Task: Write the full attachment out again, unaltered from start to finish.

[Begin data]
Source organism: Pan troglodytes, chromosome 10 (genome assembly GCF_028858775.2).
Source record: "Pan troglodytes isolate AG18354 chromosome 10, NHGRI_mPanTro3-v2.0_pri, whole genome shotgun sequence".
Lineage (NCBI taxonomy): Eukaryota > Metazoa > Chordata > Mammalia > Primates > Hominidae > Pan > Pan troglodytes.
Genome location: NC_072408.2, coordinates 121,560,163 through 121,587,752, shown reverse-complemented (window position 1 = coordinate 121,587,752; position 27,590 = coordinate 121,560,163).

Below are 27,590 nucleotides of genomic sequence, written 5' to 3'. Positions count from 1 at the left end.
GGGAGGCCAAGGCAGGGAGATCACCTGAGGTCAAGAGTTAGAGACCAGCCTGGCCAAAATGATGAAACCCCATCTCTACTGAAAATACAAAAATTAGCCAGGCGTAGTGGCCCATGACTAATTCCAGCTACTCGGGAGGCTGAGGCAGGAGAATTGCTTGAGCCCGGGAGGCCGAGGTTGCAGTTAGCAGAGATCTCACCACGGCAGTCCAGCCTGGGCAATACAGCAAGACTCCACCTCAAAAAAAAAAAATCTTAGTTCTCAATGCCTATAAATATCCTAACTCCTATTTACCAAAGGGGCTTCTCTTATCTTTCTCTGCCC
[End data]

Source organism: Pan troglodytes, chromosome 10 (genome assembly GCF_028858775.2).
Source record: "Pan troglodytes isolate AG18354 chromosome 10, NHGRI_mPanTro3-v2.0_pri, whole genome shotgun sequence".
Lineage (NCBI taxonomy): Eukaryota > Metazoa > Chordata > Mammalia > Primates > Hominidae > Pan > Pan troglodytes.
Genome location: NC_072408.2, coordinates 121,560,163 through 121,587,752, shown reverse-complemented (window position 1 = coordinate 121,587,752; position 27,590 = coordinate 121,560,163).

Below are 27,590 nucleotides of genomic sequence, written 5' to 3'. Positions count from 1 at the left end.
GGGAGGCCAAGGCAGGGAGATCACCTGAGGTCAAGAGTTAGAGACCAGCCTGGCCAAAATGATGAAACCCCATCTCTACTGAAAATACAAAAATTAGCCAGGCGTAGTGGCCCATGACTAATTCCAGCTACTCGGGAGGCTGAGGCAGGAGAATTGCTTGAGCCCGGGAGGCCGAGGTTGCAGTTAGCAGAGATCTCACCACGGCAGTCCAGCCTGGGCAATACAGCAAGACTCCACCTCAAAAAAAAAAAATCTTAGTTCTCAATGCCTATAAATATCCTAACTCCTATTTACCAAAGGGGCTTCTCTTATCTTTCTCTGCCC